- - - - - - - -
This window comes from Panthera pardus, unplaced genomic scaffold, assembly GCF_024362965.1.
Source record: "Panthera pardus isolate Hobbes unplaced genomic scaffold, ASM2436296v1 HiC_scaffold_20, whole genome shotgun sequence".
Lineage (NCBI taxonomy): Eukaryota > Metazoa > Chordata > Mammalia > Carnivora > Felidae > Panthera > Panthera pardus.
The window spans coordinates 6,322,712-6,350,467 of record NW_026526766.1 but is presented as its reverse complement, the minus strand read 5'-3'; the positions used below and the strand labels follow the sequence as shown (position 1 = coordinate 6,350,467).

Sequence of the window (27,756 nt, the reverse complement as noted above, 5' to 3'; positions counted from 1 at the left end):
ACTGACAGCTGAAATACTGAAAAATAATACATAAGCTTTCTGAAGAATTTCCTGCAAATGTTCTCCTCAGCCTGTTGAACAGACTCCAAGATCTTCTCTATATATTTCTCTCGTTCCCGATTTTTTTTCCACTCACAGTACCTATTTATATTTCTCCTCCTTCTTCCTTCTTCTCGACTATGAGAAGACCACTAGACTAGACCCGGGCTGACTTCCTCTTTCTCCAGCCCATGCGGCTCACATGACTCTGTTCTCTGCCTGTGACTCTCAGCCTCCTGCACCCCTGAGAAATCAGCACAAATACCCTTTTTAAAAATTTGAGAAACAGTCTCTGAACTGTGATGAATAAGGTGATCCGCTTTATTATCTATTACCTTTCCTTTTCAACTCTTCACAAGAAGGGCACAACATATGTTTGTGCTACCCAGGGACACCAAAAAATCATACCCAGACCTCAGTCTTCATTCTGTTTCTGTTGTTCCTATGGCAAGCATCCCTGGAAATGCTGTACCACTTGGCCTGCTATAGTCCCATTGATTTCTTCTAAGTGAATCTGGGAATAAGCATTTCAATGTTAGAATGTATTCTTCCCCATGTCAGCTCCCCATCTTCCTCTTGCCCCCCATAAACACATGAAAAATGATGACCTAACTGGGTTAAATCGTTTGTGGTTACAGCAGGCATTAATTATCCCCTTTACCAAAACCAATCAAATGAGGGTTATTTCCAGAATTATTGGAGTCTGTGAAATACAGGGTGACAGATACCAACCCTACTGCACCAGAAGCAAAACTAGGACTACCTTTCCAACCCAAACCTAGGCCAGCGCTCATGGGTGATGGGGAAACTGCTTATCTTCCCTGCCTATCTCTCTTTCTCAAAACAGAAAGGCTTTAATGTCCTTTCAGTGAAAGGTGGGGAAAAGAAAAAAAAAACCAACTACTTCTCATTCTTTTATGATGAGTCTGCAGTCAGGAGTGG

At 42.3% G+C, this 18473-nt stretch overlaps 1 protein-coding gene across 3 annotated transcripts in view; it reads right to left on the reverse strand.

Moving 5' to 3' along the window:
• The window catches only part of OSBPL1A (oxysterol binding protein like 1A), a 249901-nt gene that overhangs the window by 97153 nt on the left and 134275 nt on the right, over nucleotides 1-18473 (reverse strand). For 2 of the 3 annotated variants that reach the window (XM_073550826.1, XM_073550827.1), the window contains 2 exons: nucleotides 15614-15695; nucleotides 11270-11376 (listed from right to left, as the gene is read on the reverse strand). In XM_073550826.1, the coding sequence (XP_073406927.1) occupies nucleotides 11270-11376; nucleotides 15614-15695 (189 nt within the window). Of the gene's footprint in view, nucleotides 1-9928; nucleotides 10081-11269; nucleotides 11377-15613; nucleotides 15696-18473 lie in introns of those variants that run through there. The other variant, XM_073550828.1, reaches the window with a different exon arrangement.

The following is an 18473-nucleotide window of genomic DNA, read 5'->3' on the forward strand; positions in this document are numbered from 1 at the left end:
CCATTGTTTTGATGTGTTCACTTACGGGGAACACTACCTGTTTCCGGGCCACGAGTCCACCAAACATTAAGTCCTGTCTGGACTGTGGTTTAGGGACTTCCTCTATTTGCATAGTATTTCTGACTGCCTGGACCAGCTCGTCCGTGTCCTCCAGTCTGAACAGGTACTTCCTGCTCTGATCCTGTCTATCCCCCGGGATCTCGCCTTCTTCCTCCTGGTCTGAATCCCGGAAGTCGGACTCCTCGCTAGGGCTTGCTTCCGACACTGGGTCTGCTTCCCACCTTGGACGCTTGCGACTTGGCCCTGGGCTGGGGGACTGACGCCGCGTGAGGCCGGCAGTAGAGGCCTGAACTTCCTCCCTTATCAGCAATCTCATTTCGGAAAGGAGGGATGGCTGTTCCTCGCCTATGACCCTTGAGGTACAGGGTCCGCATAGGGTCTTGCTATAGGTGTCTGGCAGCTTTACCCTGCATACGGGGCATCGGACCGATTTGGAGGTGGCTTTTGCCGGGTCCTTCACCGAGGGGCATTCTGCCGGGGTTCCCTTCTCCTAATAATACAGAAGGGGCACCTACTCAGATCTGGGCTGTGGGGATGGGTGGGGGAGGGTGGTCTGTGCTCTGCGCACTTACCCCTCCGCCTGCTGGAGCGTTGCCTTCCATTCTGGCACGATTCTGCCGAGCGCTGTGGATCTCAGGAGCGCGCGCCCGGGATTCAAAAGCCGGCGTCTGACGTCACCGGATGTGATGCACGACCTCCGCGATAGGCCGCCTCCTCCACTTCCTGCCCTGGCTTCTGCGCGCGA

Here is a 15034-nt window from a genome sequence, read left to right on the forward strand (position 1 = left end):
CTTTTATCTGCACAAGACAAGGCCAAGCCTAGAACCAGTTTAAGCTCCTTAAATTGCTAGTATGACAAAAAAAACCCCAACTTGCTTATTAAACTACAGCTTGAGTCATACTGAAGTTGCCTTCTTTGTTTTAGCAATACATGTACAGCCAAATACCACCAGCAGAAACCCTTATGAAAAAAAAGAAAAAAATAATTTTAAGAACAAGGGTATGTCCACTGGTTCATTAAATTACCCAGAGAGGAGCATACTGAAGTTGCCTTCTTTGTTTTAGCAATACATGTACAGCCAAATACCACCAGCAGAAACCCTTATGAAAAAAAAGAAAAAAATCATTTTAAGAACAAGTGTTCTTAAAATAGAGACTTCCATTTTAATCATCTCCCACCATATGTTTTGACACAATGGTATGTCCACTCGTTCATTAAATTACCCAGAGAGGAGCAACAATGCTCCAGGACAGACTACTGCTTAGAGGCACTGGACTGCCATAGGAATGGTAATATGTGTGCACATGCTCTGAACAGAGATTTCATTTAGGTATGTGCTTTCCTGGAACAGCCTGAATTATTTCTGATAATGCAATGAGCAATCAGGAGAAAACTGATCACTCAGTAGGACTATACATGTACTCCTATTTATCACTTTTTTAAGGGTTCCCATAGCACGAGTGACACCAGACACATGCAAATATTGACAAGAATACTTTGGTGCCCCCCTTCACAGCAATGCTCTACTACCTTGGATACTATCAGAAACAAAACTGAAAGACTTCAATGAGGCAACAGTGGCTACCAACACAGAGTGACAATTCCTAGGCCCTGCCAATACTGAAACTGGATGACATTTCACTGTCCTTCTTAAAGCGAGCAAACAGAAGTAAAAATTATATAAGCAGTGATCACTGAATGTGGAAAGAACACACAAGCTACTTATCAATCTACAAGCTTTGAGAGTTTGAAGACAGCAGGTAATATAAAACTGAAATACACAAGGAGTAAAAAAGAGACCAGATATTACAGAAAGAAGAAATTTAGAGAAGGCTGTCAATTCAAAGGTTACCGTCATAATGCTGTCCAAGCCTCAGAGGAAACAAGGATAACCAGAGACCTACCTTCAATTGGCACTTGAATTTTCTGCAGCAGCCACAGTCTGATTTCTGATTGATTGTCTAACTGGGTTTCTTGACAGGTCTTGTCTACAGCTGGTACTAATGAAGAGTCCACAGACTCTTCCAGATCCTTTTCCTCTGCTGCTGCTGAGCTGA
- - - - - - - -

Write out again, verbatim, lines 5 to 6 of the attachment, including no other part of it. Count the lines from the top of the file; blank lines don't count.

Sequence of the window (27,756 nt, the reverse complement as noted above, 5' to 3'; positions counted from 1 at the left end):
ACTGACAGCTGAAATACTGAAAAATAATACATAAGCTTTCTGAAGAATTTCCTGCAAATGTTCTCCTCAGCCTGTTGAACAGACTCCAAGATCTTCTCTATATATTTCTCTCGTTCCCGATTTTTTTTCCACTCACAGTACCTATTTATATTTCTCCTCCTTCTTCCTTCTTCTCGACTATGAGAAGACCACTAGACTAGACCCGGGCTGACTTCCTCTTTCTCCAGCCCATGCGGCTCACATGACTCTGTTCTCTGCCTGTGACTCTCAGCCTCCTGCACCCCTGAGAAATCAGCACAAATACCCTTTTTAAAAATTTGAGAAACAGTCTCTGAACTGTGATGAATAAGGTGATCCGCTTTATTATCTATTACCTTTCCTTTTCAACTCTTCACAAGAAGGGCACAACATATGTTTGTGCTACCCAGGGACACCAAAAAATCATACCCAGACCTCAGTCTTCATTCTGTTTCTGTTGTTCCTATGGCAAGCATCCCTGGAAATGCTGTACCACTTGGCCTGCTATAGTCCCATTGATTTCTTCTAAGTGAATCTGGGAATAAGCATTTCAATGTTAGAATGTATTCTTCCCCATGTCAGCTCCCCATCTTCCTCTTGCCCCCCATAAACACATGAAAAATGATGACCTAACTGGGTTAAATCGTTTGTGGTTACAGCAGGCATTAATTATCCCCTTTACCAAAACCAATCAAATGAGGGTTATTTCCAGAATTATTGGAGTCTGTGAAATACAGGGTGACAGATACCAACCCTACTGCACCAGAAGCAAAACTAGGACTACCTTTCCAACCCAAACCTAGGCCAGCGCTCATGGGTGATGGGGAAACTGCTTATCTTCCCTGCCTATCTCTCTTTCTCAAAACAGAAAGGCTTTAATGTCCTTTCAGTGAAAGGTGGGGAAAAGAAAAAAAAAACCAACTACTTCTCATTCTTTTATGATGAGTCTGCAGTCAGGAGTGG